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Parenting is difficult for anyone, but as parents, we must do all we can to raise our kids the best we can. They are our legacy and the future of the world. They will encompass all that we are in a tiny package, so for God’s sake, raise your kid’s not to be dicks to others.
Bullying is common—has been for some time—and more so now with the world being such a small place, transcending from the schoolyard to social media, which is relatively a new concept in the timeline of humanity. When I was young, bullies generally remained a problem for the schoolyard, where home was like armour you wrapped yourself in. Well, for most, anyway.
Now, bullying goes beyond the yard and into our children's lives via the internet, and every day there are more stories of young people committing suicide due to the actions of their peers, and there seems to be little anyone is willing to do about it; often ending in suicide or the victim taking another extreme and go on a rampage. My question is, who is responsible for bullies?
Simple, parents are. I know there are plenty of people who repeat the same BS on this: “They are being too sensitive,” or “They should just get over it.” Sure, we can blame the victim on this and allow bullies to have an "out" for their behavior, or we can actually raise them right.
I know bullying well. It has been around me all my life—not always against me though. I was bullied once in school, older boys beating me up for being poor. I lashed out against them one day, hurting three of them badly enough to draw attention to myself. It did do one thing—I was not bullied ever again. I am not recommending anyone else use violence as a method of confronting bullies, but in my case, it did work, though it created a version of me I now struggle with every day since (that is for another story).
Others around me have been bullied, some so severe that attempts or successes on their lives have been made, my fiancé and my eldest daughter being two of them. My fiancé has been effected by bullying in several ways, one while in school. She was quiet, ached for friendship, and often did much for those who would never return the favour. Then, later on in life, she worked at a café where a good friend of hers was bullied into suicide, creating Brodie's Law ( in Australia). Then again, in her adult life while at work for a multi-billion dollar business, her direct supervisor often made her feel less than she was, commenting on her looks in various ways and reprimanding her for things such as a dropped pencil. I was with her during these adult years and often saw her come home in tears. It was not easy to calm those tears. Even harder not to be myself and confront the cause, I instead convinced her to walk away from the job as she wanted no trouble - an echo of her meek personality that contrasts my combative nature.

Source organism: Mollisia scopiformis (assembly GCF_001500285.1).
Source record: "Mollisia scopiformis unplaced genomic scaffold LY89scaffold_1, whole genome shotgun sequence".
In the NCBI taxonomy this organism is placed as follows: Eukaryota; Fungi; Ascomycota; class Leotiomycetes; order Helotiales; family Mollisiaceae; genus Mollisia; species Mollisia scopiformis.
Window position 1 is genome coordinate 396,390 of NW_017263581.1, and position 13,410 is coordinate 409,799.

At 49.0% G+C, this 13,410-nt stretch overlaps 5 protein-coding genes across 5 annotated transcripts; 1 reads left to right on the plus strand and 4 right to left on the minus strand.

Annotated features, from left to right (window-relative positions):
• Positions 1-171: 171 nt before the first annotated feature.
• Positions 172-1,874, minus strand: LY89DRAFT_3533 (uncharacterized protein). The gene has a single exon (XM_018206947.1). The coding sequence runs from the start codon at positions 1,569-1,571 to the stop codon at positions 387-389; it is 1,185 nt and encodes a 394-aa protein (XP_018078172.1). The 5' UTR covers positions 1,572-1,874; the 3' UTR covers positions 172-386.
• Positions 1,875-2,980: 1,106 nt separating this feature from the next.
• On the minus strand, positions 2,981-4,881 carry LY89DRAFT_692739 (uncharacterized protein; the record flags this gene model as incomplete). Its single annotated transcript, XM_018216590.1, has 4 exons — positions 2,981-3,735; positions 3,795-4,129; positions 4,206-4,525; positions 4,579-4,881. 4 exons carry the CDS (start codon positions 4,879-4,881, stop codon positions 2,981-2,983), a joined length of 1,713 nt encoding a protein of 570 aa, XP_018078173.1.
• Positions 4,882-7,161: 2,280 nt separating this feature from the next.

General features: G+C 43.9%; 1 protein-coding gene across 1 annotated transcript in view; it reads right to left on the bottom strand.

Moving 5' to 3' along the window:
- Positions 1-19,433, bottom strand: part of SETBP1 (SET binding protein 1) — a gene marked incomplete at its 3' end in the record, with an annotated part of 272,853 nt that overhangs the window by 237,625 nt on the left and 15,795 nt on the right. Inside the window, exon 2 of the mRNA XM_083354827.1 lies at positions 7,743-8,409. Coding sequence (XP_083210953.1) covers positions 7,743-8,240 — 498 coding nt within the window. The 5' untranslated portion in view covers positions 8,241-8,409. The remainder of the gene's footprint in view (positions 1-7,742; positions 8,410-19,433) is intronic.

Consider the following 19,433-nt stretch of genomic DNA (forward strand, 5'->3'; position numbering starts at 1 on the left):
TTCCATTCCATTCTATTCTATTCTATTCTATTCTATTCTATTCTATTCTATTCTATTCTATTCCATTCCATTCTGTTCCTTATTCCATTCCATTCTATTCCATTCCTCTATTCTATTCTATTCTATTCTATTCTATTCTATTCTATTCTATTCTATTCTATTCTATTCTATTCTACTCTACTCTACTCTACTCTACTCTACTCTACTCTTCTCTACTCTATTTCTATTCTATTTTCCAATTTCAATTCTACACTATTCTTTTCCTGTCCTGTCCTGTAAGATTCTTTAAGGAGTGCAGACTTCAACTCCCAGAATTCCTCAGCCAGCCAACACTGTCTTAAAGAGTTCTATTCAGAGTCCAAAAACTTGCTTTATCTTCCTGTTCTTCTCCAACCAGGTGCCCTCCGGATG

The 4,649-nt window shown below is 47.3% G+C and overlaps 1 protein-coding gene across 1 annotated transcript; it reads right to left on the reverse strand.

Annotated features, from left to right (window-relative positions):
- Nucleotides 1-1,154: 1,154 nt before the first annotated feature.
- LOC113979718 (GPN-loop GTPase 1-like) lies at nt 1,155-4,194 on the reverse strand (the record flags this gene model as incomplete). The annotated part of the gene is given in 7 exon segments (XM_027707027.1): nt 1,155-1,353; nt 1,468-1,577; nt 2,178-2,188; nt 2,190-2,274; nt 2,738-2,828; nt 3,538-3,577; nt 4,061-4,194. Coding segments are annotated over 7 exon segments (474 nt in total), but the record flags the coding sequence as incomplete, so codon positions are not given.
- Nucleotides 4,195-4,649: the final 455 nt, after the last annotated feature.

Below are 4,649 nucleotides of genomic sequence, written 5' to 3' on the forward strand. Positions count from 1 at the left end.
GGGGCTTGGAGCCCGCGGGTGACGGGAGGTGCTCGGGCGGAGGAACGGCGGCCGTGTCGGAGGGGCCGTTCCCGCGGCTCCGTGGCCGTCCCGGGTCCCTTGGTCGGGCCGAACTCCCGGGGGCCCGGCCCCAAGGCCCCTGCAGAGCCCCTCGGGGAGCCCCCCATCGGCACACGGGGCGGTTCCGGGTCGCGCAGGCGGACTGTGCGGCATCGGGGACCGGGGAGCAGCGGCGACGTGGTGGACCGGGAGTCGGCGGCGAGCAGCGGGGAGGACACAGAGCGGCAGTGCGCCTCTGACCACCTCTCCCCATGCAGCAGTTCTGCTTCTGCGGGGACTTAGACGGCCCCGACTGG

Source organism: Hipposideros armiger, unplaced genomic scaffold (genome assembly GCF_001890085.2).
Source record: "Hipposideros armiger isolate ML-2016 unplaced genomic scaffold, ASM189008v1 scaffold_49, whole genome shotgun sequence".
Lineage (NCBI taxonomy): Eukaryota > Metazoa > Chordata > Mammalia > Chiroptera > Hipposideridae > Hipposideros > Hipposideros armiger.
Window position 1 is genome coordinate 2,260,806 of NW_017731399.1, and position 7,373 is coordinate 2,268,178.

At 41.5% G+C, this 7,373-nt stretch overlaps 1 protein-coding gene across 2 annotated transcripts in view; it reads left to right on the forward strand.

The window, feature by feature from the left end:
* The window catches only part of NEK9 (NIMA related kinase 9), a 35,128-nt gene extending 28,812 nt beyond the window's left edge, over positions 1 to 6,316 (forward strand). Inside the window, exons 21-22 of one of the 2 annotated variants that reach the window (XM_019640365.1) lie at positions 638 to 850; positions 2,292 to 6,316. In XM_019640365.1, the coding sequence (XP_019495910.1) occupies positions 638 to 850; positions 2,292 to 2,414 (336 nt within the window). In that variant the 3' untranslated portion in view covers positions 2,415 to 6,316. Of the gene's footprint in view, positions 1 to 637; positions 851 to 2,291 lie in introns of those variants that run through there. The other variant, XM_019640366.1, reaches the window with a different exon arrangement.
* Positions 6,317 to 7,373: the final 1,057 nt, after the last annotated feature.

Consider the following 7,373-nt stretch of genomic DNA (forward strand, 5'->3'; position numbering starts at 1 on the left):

My eldest daughter, having Aspergers is now 17 with the emotional maturity of a 12 year old, she has had three attempts on her life due to bullying and only now becoming stronger, she has asked I not tell her story in detail but I will say this, she is stronger than many and has overcome much adversity.
My youngest daughter is far different—taken after me. She is combative. She does one of two things when presented with a bully: she fights back without remorse or she befriends the bully and tames them. She will make one hell of a leader one day.
I tell you personal stories not to expose my life on topic, but to help understand what others have gone through and how differently it affects them. In the end, our parenting is the root to our legacy in children, and if we raise them right, they will treat others with respect and dignity, regardless of what makes another "different." So before you blame the victim, look at yourself and see where the real problem is, because that reflection is in your child. So raise them not to be dicks to innocent people, making the world better one generation at a time.